...AND A ROOF OVER MY HEAD.
Just had my first roof installed.
I've owned a few houses over the years but never really had to face replacing ALL of the shingles and a lot of rotted wood underneath. Yikes.Hint:
get a good local company that's recommended by people you know.
As you gather estimates, be sure to check out Homewerx
, a family-owned roofing business in Summerville since 2002. They won my contract and my respect.
Billy Martin, the owner, was up on my roof Tuesday at 8:30am with his crew. He also was there when the job was completed at 6:00pm that evening.
Mr. Martin told me that All the jobs have to pass HIS inspection.
I like that. And the fact he had selected the one dry day in a series of rainy one to launch - and complete - my roof in the same day."We watch Doppler closer than any weather man in Charleston, "
About three hours after starting, the crew had removed five outmoded spinning ventilators, a short brick chimney and stripped off the shingles, felt and tar paper. Sheets of plywood were cut to replace areas that needed repairs. Duh. You don't put a new roof over a bad foundation.
Good planning - around noon, a large truck rumbled around the corner with a huge crane stored across the top.
The driver used a portable control box, pushed levers and walked around for the best sight lines as he hoisted pallets of supplies to the peak of the roof.
I guess I thought shingles were lugged up a ladder.
of many hammers was replaced with a single nail gun for the shingles.
The team worked smoothly together, capping the job with a ridge vent the length of the house.
Two large loaded dumpsters were hauled away and a leaf blower cleaned sawdust and debris.
A strong magnet was wheeled around the house, picking up stray nails that had missed the blue tarps that had surrounded the house.
My brand new roof is completed and guaranteed.
When I turn 101 years old
, I'll climb up a ladder to see how well that 30-year guarantee has held up.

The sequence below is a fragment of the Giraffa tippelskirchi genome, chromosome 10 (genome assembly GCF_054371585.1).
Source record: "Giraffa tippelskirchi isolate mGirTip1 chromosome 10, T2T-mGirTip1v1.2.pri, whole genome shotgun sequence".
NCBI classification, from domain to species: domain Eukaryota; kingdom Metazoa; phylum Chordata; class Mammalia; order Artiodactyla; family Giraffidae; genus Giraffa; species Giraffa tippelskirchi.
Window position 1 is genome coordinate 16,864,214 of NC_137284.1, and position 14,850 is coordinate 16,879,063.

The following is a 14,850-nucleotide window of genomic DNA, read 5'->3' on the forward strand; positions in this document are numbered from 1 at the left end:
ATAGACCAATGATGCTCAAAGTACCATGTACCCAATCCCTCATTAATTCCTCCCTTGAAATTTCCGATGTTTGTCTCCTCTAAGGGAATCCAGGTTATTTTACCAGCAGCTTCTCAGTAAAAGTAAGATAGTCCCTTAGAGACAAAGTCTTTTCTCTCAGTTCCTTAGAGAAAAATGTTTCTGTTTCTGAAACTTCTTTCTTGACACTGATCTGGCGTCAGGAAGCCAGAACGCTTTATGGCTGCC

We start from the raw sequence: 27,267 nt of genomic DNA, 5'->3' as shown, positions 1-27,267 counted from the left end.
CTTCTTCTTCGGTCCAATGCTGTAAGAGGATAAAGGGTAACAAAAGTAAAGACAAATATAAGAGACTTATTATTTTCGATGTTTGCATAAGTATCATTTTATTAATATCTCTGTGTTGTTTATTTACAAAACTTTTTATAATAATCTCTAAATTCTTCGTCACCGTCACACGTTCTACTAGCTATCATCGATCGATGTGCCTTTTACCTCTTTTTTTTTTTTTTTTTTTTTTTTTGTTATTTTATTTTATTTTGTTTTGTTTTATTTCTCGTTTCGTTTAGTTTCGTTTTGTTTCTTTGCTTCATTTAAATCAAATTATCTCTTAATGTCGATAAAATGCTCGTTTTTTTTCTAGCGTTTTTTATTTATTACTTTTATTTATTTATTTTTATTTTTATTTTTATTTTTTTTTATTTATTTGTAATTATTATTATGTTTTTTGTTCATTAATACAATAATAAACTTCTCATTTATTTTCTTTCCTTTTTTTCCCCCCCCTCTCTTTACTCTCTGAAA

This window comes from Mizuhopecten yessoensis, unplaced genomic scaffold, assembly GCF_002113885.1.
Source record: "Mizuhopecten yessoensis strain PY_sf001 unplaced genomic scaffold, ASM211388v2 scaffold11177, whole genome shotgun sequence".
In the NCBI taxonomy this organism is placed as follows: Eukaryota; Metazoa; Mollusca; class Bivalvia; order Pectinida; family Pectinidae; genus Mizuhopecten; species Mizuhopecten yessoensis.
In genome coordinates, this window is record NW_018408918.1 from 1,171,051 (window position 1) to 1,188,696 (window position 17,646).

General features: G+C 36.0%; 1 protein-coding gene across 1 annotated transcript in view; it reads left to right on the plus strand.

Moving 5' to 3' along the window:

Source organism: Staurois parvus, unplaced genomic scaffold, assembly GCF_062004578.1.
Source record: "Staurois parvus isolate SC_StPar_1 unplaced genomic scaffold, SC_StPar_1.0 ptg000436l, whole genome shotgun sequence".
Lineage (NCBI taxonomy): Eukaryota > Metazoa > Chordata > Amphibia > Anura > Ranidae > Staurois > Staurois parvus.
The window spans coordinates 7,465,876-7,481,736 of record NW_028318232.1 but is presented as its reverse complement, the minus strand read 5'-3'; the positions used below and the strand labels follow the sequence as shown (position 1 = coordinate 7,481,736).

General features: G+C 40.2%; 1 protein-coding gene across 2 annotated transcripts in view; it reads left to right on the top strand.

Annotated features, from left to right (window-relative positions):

(As usual, click on the photos - twice - to see amazing detail. This turned out to be a very pleasant business experience. I've heard horror stories of jobs taking 2 days and 5 days. Good grief!)
Labels: 101 years old, 30-year roof, Billy Martin, Homewerx, new roof, ridge vent, roofing company, rotted wood
A Lens Is Delicate and Fragile...
It just makes sense to treat a camera lens carefully.
A telephoto lens is expensive.
A lens is composed of layers of precision-ground glass.
A good, sharp lens helps you take better photos.
You don't ever drop a lens.
Or handle it roughly.
Never mistreat it.
The lens should be in a protective case.
Use the lens cap.
Keep a lens dry.
Of course, if it is a coffee mug
that is just designed to LOOK
like a lens, then you have more leeway.
You can make tea in it.
My Canon S90
camera is a Point and Shoot, a P/S, and it does not accept interchangable lenses.
Or coffee mugs.
In fact, if I had to carry around different lenses and filters in a big gadget bag and a large tripod, it would be a much larger camera - probably an DSLR.
Then I would miss lots of pictures because it would be bulky to carry. And heavy. And I would be lazy.
I would probably NOT have it with me when a great photo opportunity presented itself. Yikes.
It IS fun to imagine having a great big lens though.
(I hope people actually read this and not just shake their head seeing the making-tea-in-a-lens
picture. They would think I'm a dope.)
Labels: Canon telephoto lens, coffee mug, filters, gadget bag, not a dope, P/S cameras, tea bags
The Pipes They Are A-Calling....
Yes. The 39th annual Scottish Games
at Boone Hall.
Well, technically it's called the "Charleston Scottish Games & Highland Gathering."
But it's the place where each year you can get some haggis (the "other" other white meat?) and a Scottish Egg.
In Glasgow it's just called Egg.
My cousin Leslie in Camden is a ROSS
so she has a clan table set up each year and invites me to come share some heritage.
Naturally I take my camera with me and caught some hammer-throwing action this year.
When you fling a boomerang, it comes flying back to you.